Challenging prejudice and abuse through sport
While we are slowly seeing a growing number of LGBTQ athletes at elite levels of sport, research continues to demonstrate that there are a number of factors that may contribute to the exclusion of LGBTQ people at all levels of sporting activity.
Stonewall, the UK charity for LGBTQ equality, reports that 68% of young LGBTQ people don’t like team sports, and LGBTQ people are far less likely than their straight counterparts to take part in team sports or sports-related activity.
The Rainbow Laces campaign is an annual campaign designed to encourage the sporting world to demonstrate their support for LGBTQ equality and inclusion. All levels of sport are encouraged to participate – national teams, elite clubs, governing bodies, amateur athletes, local clubs, and fan groups.
The 2018 Rainbow Laces campaign kicked off on 17 November and will run until 7 December.
I caught up with Kirsty Clarke, Director of Sport at Stonewall for an update on how this year’s campaign is going.
Why are allies important when it comes to inclusivity in sport?
Sports can bring people together like nothing else. Unfortunately, it’s also often somewhere lesbian, gay, bi and trans people feel excluded. Both on and off the pitch, everyone can help make sport more welcoming for LGBT people. Being an ally simply means being a good teammate and standing up for LGBT equality. Anyone can do this by wearing Rainbow Laces or calling out anti-LGBT chants and insults at live events or online.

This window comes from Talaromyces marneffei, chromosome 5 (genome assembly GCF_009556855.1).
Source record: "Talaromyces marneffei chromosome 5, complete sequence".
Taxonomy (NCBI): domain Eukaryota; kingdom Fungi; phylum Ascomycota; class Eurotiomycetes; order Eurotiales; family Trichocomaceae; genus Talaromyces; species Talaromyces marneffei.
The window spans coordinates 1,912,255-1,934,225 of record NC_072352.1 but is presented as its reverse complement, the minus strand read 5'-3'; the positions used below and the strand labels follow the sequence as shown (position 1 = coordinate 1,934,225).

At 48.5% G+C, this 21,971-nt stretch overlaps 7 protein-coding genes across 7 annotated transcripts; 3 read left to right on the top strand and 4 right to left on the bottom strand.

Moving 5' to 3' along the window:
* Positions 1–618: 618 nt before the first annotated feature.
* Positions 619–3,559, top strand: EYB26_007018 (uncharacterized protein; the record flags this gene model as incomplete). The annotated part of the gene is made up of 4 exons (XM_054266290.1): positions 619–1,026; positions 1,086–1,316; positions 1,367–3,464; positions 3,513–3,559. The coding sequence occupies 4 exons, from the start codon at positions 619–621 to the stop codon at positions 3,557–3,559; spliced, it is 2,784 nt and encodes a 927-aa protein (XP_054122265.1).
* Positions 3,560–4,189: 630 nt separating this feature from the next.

Our Rainbow Laces campaign is about how everyone can come together to support LGBT people, whether as fans or players. The more players, fans, clubs and organisations that stand up for equality in sport, the sooner we kick discrimination out of all sports, at every level.
What sort of response to this year’s campaign have you received from national governing bodies and major teams?
This year we’ve seen the biggest ever show of support for LGBT people in sport. From cricket and darts, to football and rugby, more sports than ever have been lacing up. We had to extend the campaign from a week to three weeks to meet the demand for sports wanting to take part. This shows just how huge an appetite there is for changing the culture in sport.
Does it make it easier having a broadcast partner such as Sky Sports?
Sky Sports helps us reach an audience in a way that we couldn’t do alone. The Sky Sports team are super engaged – they don’t just promote the campaign’s messages, they live them in all their work. They are passionate about having everyone who watches Sky Sports and cares about sport to celebrate equality and make sport everyone’s game.
What does success look like in terms of this year’s Rainbow Laces campaign?
This year we’ve asked people to take responsibility to challenge prejudice and abuse. We know people care about promoting LGBT equality in sport, but now we want to see people step up and create that change. Wearing Rainbow Laces is one way to do this. We’ve already sold more than 75,313 Rainbow Laces, but we want to see that number reach over 100,000 by the end of the campaign.
We also want to see more people calling out derogatory chants and insults, either on the pitch or in the stands. When we all play our part, we can make every LGBT person feel welcome and that’s what Rainbow Laces is all about.